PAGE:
We’ve simply added in a quick video call check in once a month. The aim? Simple. To make sure people are implementing what they’ve said they would.
It’s early days, but the results already look promising.
It’s fairly obvious where I’m going with this, so I’ll just come out and say it:
-if you’re convinced of the value of being in an Amazon mastermind
-if you’re not wanting to go through the pain, time & effort of creating your own Amazon mastermind,
-AND if you live near London (or can get there)
then obviously I think you should consider the Amazing FBA masterminds!
I’m not going to make a huge pitch for them here; if you want to check them out, there are now two levels:
The Zero to Hero Mastermind, which is geared to those who have not yet launched, and to those doing just a few thousand $ a month (or equivalent) on Amazon (we may form a separate mastermind for the latter as it grows)
The $10K Collective, which is for those doing at least $10K a month on Amazon.
The thing is this. Now, you have a process that means you focus on the biggest win in your business right now. You can get the collective mind to break through blocks and find the actions to get that win. You have a means to hold you to do that action.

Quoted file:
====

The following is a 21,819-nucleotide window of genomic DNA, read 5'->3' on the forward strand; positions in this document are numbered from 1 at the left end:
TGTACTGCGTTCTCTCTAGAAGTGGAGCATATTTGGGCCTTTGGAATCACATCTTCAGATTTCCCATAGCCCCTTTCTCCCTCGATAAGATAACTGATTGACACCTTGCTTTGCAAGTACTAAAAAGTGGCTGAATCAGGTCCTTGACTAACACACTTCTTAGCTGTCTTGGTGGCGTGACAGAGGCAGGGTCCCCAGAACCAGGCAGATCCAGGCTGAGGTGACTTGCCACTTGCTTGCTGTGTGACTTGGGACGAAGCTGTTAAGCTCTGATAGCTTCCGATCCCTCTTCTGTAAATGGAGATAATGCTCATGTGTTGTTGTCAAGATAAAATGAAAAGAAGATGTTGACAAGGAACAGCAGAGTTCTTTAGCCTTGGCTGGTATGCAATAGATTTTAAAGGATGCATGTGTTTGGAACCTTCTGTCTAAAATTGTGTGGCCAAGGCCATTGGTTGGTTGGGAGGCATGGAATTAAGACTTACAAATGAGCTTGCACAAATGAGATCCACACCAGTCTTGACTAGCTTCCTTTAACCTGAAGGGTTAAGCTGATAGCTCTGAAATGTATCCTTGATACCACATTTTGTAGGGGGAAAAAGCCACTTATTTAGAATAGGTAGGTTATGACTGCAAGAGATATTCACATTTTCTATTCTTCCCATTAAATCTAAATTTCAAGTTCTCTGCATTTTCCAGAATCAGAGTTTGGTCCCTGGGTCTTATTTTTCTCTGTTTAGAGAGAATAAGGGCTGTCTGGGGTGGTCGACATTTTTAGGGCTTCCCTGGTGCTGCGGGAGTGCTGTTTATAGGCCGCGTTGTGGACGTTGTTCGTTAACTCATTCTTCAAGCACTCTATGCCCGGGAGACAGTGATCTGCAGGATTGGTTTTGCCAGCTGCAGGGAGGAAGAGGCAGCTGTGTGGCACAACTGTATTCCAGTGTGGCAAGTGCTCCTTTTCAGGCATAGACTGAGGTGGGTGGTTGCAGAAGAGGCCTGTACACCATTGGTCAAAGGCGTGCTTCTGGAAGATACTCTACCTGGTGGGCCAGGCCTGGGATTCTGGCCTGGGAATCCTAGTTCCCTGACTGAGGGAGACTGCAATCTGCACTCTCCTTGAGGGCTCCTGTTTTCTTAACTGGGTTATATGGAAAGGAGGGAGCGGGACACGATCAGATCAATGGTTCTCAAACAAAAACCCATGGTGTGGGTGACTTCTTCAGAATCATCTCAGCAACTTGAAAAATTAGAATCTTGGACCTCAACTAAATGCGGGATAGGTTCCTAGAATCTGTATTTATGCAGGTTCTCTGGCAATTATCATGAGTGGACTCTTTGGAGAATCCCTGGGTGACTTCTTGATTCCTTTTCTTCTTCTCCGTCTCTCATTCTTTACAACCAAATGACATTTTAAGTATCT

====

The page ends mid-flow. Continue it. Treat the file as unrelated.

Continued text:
Now you have a really powerful driver to move you forward.
Like I said, that may be why nearly all the successful Amazon entrepreneurs I know are part of one.
Wherever you live in the world, I’d encourage you to look for a face-to-face mastermind you can regularly commit to.
The word commit is a key one here too. If you put little in, you get little out.Your peer group will massively impact your wealth and well-being. So Choose wisely who you associate with.
But once you’ve chosen well, commit to your Amazon mastermind. The more you sweat to rearrange your schedule to get to meetings; spend money on trains or planes to get there; in short, the more you put in- the more you get out.
I can give you a promise from my experiences as an Amazon seller and from running groups. The rewards of a really quality Amazon mastermind are truly many times greater than the effort. And the ROI (for the right group) many times greater than the cost.